• The gap between global water supply and demand is projected to reach 40 percent by 2030. By 2050, one in four people on the planet could experience a water shortage. Water scarcity will drive up food prices, potentially leading to instability and conflict.
  • Of the 300 million tons of plastics we produce every year, only 9 percent is recycled. While most goes to landfills, an estimated 8 million tons ends up in our oceans, where overfishing is also a problem. At this rate, by 2050 there will be more plastic than fish in the ocean.
  • Environmental challenges increase social inequity and decrease social capital. Three out of four people living in poverty rely on agriculture and natural resources to survive and are disproportionately exposed to food insecurity, conflict, and health effects that result from extreme weather events.
While nature has an amazing capacity to recycle our water, digest our waste, and take CO2 out of the air, it also has a harder time compensating for human behavior as our species expands. Do we want the type of economic growth that accelerates our own demise? Wouldn’t we rather use our capacity for innovation and collaboration to reinvent our growth so we fit within the planet’s ecological boundaries and strengthen our social capital?

Assessing Our Impact

Humanity’s effect on the planet is often represented by a simple formula: Impact = Population x Affluence x Technology. Population growth clearly has increased mankind’s impact. Affluence, which measures the amount of consumption per person, grew almost sevenfold in the past 100 years. So can we pin our hopes on technology? While some technological innovations have reduced the consequences of human activity, two important factors have increased it.

The first one is the rebound effect: When efficiency reduces prices, we consume more of what we aimed to conserve. For example, as more efficient air conditioners are developed, we install more of them. As air travel becomes cheaper, we fly more often.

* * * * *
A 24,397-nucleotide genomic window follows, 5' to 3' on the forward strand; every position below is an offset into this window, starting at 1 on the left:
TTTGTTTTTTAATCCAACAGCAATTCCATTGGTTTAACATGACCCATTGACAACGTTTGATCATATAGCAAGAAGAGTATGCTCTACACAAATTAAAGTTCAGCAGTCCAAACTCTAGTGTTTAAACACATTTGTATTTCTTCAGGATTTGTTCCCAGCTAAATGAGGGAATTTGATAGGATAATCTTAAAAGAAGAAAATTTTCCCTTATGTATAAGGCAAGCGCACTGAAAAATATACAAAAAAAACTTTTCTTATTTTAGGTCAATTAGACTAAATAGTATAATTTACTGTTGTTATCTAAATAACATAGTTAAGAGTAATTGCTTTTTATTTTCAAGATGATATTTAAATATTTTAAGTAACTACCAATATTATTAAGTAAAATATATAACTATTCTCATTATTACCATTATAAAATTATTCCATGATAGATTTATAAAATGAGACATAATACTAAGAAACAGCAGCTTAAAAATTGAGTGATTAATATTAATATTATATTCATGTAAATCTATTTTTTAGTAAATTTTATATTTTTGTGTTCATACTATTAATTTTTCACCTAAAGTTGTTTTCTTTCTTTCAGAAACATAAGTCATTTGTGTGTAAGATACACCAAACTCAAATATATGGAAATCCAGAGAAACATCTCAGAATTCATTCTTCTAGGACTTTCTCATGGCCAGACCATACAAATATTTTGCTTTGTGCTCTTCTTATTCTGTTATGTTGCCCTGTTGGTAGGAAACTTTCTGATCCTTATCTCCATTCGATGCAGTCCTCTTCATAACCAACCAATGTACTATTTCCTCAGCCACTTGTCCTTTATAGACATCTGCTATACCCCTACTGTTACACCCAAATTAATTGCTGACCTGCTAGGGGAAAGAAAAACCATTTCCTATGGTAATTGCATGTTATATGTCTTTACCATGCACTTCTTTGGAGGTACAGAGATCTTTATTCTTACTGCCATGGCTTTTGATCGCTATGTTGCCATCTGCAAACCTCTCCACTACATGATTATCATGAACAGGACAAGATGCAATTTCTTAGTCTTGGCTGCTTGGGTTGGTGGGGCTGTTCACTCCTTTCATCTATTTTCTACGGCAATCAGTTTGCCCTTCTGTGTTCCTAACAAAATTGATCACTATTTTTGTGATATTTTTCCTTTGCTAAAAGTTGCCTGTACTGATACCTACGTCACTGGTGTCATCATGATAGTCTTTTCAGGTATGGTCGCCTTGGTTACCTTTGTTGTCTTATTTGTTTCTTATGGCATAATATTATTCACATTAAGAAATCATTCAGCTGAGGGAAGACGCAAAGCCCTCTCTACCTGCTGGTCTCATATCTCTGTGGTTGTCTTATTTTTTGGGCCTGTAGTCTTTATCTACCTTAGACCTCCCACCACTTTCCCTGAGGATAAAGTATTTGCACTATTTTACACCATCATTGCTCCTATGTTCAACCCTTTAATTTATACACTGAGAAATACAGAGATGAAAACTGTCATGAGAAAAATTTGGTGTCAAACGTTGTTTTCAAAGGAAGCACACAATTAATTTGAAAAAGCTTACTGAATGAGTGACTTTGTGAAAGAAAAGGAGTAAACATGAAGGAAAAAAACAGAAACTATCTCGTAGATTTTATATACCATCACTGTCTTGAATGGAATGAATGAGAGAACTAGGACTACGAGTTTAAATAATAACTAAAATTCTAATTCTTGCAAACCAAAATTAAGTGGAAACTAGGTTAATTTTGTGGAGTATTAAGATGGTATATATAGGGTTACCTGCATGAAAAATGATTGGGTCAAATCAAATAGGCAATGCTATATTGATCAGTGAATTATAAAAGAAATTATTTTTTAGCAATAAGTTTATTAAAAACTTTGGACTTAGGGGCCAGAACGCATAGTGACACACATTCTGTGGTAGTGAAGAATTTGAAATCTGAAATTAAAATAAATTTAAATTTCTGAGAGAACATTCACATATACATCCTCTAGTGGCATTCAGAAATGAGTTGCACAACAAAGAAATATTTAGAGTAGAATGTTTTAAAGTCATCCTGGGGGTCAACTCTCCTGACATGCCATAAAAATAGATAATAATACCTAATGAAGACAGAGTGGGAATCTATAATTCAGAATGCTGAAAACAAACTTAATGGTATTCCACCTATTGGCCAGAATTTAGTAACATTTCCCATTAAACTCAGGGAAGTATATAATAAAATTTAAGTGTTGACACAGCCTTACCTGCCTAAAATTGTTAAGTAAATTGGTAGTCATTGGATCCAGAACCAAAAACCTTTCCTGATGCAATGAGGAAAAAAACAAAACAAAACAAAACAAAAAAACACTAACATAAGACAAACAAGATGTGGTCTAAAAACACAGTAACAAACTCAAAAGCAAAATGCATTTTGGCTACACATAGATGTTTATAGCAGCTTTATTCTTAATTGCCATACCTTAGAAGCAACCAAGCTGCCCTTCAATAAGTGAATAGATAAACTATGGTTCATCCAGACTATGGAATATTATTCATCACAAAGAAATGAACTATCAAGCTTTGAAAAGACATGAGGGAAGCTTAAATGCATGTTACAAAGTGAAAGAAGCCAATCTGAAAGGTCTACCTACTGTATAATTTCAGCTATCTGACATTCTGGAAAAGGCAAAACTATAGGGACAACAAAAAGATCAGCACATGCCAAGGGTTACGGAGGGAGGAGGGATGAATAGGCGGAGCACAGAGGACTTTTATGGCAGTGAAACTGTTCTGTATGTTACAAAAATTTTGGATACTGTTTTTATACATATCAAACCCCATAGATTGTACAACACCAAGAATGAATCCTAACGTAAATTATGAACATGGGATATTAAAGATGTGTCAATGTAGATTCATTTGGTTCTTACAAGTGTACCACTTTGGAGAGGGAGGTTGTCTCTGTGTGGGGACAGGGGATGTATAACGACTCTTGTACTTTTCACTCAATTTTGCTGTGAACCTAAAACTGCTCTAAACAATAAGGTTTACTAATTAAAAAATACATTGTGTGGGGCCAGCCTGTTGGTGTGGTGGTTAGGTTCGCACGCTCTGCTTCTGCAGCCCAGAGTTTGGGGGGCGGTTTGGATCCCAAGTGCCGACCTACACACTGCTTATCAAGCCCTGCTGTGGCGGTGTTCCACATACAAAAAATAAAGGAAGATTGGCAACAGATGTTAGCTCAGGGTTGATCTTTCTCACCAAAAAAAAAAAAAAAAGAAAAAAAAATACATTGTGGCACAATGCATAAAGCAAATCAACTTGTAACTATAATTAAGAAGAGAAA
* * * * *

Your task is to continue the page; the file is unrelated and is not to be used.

We are running out of time. We cannot rely on incremental improvements in our food, energy, transport, and infrastructure systems; instead, we must take urgent measures.

The second factor is the unintended consequences of technological progress: The promise of positive features often makes us overlook potential negative impacts. For instance, 5G connectivity exacerbates inequality because it currently is only feasible in rich and densely populated geographies.

Given the dramatic trend of most sustainability indicators, we are running out of time. We cannot rely on incremental improvements in our food, energy, transport, and infrastructure systems; instead, we must take urgent measures. To transition to the sustainable models the world needs, we must embrace radical and systemic change.

Achieving the Necessary Change

But here’s the challenge: Systemic change is difficult. Systems are made up of multiple actors, stakeholders, and connected subsystems that exist on social, institutional, cultural, political, economic, technical, and ecological levels. These subsystems often are constrained by fragmented institutional arrangements, contested policy processes, and poorly defined roles for policymakers and administrators. For these reasons, each system is a complex web of causal relationships with multiple feedback loops that can result in unforeseen consequences.

Experts believe that systemic change occurs when top-down conditions interact with bottom-up innovation. Transitions generally see institutional entrepreneurs and networks engage in four phases of activity: